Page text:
Work and Energy
Let us return to the little doctrine. In an organism that has reached two thousand years (by now we do not think we will get rid of it earlier) like the Roman church, the infallible pope teaches nothing, the parish priest teaches everything. Laugh if you like, there is nothing to laugh about idiot.
Marx started to define the machine with concepts from physics and went on to historical ones, which are useful in unravelling the huge enigma of the man-machine relationship.
The mechanical theory of the simple machine deals with those instruments or devices that modify into a more convenient form the energy applied to them by an agent, which may also be the hand of man: they do not produce new energy but merely return what is put into them. They are the lever, wedge, pulley etc. A man cannot shift a rock weighing a ton with his own strength, but he can if he takes a long lever to it. He cannot split it into smaller parts that can be lifted, but if he can use a wedge driven in with hammer blows he can.
Socially one can say that a simple machine is one on which one cannot base business. Classical political economy knows that labour is value. Labor (the quantity of labor) is the same thing as mechanical energy. The physicist says: force times distance (movement of the rock) gives us energy. The economist says: the number of workers multiplied by their labor time gives us value. So as long as we use only muscle power of workers in production, the simple machines, to which can correctly be added both socially and mechanically the tools, which the independent artisan handles, nothing would be changed. With the lever, that man moves the rock ten meters in eight hours: eight workers without a lever would have rolled it the same distance in an hour.
Mechanically one could say that the compound machine, meaning a greater or lesser complex of simple machines (wheels, levers, cogs etc.), does not provide new energy, while motor machines, which transform the heat of fuel and other forms of energy into mechanical energy do so. Now it would be to make a present of value to permit the elimination of so much labor that has to be performed physically by men. But it would be so only with communist mechanization: in capitalist mechanization, the energy relation, which is physically true, is socially incorrect.
As long as mechanical energy is introduced so as to produce more commodities and not to employ less human time in labor, we have to say that the transition, whatever the ideological and juridical presentation, is a capitalist process.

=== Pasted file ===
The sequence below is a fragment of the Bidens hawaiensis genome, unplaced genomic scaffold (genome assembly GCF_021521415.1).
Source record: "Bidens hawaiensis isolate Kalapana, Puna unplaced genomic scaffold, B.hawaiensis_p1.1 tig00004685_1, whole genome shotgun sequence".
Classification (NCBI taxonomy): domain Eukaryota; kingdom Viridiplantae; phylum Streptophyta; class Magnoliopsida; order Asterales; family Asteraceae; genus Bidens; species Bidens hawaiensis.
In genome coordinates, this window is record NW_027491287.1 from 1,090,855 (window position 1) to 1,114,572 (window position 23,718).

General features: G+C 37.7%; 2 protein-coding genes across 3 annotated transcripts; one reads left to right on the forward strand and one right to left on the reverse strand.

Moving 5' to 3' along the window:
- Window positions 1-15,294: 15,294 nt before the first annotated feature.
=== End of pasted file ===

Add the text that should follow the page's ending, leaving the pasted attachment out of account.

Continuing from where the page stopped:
So Marx defined the difference between the tool of the craftsman social period and the machine of the capitalist period not on the basis of the use of muscle power substituted by other energy, but by naming as machines in a social sense not only the motor machines of the various contemporary industries and factories, but also the transmissions of energy (a series of simple machines that add no energy) and the working machines applied to the raw material to be transformed acid which vulgar technology calls machine tools (lathe, press, puncher etc.). Moreover, we have already reached the phase of mechanization even when the new working machines are not yet set in motion by mechanical energy, but by human muscle power: crank and pedal driven machines.
If it were not so, Marx said, we should have to say that the machine driven by nonhuman energy existed long before the capitalist factory.
Man, in fact learnt very soon how to adopt other natural energy. A simple two-ox plough is no longer a tool, but a proper machine which allows a man to plough a greater area than that he can dig over with a spade.
But then, Marx said, Claussen’s circular loom, with which a single worker weaves ninety-six picks a minute, though used by a modern, not a primitive, man, would be a tool as it is set in motion by hand, just as is Wyatt’s spinning machine. They became machines only from the moment that the former was set in motion by a motor and the latter, as from 1735, by... a donkey.
The animal was one of the first natural energy sources used by man to help in production, and from earliest times. But there were others too: the wind and running water.
One cannot therefore call these sporadic and scattered cases of the use of mechanical energy, instead of human muscle power, capitalist mechanization, but instead the introduction of the machine tool which long preceded that of the mechanical motor (the steam engine).
«It is this last part of the machinery, the tool or working machine, with which the Industrial revolution of the eighteenth century began. And to this day it constantly serves as the starting-point whenever a handicraft or a manufacture is turned into an industry carried on by machinery» (63).